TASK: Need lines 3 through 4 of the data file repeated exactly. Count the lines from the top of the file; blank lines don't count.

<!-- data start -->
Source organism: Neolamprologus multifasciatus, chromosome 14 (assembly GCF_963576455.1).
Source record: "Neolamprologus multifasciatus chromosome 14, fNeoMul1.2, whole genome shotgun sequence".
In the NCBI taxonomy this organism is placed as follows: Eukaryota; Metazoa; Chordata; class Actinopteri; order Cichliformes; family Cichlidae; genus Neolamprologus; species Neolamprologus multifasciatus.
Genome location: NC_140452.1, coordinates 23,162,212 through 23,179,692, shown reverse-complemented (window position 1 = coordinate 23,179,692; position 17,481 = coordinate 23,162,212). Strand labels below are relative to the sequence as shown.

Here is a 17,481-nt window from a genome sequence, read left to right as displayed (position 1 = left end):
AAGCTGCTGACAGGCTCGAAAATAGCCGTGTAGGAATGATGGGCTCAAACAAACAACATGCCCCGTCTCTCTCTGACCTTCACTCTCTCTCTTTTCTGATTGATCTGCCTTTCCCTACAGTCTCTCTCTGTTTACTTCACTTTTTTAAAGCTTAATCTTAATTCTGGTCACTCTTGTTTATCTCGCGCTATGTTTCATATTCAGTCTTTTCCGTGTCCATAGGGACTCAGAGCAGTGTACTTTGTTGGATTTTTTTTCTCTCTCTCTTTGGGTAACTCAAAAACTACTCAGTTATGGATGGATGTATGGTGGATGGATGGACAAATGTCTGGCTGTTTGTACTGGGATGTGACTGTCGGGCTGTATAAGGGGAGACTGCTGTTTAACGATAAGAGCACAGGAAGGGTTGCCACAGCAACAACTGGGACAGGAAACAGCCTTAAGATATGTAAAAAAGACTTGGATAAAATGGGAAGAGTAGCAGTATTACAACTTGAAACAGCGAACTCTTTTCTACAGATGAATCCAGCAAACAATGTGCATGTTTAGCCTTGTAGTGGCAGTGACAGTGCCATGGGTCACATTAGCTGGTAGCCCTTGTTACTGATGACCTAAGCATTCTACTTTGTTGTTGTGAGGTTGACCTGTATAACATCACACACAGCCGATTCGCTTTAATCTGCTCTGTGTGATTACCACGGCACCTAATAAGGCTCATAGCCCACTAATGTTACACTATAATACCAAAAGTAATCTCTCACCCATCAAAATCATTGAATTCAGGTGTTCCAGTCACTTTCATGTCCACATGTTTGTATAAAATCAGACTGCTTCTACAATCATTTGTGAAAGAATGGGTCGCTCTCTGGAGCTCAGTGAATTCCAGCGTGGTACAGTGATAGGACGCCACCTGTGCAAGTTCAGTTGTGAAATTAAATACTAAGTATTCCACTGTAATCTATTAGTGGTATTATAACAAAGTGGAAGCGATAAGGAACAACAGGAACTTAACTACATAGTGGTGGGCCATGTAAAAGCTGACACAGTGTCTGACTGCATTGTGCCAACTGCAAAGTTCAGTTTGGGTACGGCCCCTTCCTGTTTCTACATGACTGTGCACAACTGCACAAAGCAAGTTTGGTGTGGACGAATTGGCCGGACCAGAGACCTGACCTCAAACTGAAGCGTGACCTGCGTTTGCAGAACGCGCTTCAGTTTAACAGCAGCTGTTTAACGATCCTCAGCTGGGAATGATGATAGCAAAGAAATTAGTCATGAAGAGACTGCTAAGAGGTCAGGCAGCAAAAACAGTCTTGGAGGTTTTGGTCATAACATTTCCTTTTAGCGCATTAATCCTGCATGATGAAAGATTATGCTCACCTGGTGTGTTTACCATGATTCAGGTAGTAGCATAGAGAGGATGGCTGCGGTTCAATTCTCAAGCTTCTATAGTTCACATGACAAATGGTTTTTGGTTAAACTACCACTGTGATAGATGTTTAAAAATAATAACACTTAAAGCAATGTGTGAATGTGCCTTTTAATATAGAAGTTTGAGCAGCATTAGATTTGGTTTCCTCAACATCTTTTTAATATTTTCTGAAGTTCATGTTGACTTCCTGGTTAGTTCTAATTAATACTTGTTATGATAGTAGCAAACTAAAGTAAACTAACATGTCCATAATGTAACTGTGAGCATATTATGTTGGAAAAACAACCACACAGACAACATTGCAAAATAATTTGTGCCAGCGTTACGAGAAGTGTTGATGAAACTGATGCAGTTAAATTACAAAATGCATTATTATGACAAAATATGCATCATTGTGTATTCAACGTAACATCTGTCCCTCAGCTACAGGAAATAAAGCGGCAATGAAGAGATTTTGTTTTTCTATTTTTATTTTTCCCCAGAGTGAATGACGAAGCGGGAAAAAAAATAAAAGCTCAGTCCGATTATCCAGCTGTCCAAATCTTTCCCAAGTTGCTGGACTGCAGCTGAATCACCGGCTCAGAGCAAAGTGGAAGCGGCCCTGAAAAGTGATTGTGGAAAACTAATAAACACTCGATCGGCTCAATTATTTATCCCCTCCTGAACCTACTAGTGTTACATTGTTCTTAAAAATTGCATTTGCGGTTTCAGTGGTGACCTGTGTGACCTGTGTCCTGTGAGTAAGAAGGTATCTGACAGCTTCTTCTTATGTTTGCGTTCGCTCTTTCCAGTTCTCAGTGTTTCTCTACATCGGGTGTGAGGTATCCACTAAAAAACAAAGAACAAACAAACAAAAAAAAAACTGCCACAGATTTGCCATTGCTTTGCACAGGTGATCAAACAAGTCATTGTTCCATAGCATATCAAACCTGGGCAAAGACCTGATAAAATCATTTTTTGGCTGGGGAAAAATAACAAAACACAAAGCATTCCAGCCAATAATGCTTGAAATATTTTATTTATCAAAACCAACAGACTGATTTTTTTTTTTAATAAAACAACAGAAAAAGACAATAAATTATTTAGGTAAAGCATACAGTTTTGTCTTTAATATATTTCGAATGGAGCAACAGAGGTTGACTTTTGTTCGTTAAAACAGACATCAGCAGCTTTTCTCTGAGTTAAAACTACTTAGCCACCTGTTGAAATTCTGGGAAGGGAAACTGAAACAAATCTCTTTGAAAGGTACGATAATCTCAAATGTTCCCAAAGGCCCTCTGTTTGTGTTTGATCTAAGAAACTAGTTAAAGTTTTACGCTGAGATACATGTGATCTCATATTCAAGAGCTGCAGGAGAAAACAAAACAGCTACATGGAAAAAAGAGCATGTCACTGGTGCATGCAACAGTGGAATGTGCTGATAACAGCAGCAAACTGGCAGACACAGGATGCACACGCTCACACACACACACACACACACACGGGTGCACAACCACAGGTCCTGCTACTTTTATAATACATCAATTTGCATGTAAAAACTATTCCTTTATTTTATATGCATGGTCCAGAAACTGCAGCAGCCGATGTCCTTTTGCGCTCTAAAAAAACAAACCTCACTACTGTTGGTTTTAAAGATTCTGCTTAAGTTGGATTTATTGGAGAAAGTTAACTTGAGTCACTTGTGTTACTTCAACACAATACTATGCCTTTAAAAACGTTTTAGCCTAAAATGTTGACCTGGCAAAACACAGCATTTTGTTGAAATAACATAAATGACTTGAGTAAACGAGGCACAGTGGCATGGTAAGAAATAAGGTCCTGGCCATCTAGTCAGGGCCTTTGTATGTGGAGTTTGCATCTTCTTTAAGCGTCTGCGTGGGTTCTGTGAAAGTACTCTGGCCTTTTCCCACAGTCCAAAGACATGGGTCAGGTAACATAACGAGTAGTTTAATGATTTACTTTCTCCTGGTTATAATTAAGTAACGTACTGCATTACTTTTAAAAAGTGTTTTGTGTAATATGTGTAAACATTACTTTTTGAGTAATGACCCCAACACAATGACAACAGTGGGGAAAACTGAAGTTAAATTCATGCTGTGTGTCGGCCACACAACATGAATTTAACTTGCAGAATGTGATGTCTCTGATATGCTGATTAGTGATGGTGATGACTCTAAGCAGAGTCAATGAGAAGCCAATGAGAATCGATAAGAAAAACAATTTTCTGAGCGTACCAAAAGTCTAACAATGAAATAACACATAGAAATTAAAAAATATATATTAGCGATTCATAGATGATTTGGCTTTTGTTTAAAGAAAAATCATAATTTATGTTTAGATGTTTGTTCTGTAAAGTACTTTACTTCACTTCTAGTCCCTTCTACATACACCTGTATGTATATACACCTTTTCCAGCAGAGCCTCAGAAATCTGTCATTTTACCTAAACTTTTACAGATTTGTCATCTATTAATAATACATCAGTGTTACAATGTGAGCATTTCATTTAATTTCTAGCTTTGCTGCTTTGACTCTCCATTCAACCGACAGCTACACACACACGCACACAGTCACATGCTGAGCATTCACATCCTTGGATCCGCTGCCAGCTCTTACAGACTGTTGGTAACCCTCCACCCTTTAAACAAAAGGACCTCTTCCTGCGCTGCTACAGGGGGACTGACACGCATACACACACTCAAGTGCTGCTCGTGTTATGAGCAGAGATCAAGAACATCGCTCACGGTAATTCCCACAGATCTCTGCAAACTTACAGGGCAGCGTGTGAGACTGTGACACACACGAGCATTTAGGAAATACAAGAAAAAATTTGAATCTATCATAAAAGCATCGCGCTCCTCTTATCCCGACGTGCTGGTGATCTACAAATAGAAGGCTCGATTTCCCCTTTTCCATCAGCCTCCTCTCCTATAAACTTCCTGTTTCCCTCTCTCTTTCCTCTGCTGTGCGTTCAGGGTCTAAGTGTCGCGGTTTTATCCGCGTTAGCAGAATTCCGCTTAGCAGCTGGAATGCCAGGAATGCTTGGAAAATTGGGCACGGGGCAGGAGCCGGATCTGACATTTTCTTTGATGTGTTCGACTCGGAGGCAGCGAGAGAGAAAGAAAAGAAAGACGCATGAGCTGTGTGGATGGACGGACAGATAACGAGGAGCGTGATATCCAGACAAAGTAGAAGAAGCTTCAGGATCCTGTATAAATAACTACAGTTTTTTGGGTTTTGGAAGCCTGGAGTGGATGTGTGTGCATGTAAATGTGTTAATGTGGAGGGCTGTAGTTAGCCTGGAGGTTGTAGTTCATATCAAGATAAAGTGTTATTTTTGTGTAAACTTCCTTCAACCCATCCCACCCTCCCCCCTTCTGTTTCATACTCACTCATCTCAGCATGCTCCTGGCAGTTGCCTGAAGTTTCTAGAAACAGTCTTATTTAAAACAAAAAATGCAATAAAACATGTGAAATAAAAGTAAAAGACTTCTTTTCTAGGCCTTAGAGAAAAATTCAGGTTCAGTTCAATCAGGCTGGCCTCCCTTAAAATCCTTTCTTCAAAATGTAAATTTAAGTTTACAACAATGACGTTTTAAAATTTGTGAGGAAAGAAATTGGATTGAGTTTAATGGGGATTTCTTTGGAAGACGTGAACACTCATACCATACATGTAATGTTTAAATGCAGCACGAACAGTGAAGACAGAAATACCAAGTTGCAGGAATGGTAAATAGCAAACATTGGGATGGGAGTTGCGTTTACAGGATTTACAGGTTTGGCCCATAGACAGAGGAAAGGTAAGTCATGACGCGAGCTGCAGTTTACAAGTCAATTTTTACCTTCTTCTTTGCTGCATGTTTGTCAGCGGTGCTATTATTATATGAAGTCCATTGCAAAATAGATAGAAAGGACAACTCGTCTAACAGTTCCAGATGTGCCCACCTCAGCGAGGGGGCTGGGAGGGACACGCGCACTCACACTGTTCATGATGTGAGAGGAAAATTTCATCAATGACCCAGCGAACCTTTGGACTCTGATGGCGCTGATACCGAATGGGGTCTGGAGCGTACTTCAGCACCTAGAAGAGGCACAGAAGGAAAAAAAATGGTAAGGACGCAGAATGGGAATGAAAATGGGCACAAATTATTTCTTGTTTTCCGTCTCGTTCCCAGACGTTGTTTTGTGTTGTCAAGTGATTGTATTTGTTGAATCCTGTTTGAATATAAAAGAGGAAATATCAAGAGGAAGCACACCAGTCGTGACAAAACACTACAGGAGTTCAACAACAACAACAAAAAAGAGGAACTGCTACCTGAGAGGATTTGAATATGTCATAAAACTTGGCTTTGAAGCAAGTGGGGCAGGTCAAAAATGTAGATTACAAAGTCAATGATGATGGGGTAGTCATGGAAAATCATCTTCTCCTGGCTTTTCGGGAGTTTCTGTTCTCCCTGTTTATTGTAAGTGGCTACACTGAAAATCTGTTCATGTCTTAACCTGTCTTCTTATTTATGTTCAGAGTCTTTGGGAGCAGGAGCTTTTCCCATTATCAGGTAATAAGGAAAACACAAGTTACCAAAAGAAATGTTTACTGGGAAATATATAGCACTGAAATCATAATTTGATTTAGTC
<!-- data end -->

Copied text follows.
In the NCBI taxonomy this organism is placed as follows: Eukaryota; Metazoa; Chordata; class Actinopteri; order Cichliformes; family Cichlidae; genus Neolamprologus; species Neolamprologus multifasciatus.
Genome location: NC_140452.1, coordinates 23,162,212 through 23,179,692, shown reverse-complemented (window position 1 = coordinate 23,179,692; position 17,481 = coordinate 23,162,212). Strand labels below are relative to the sequence as shown.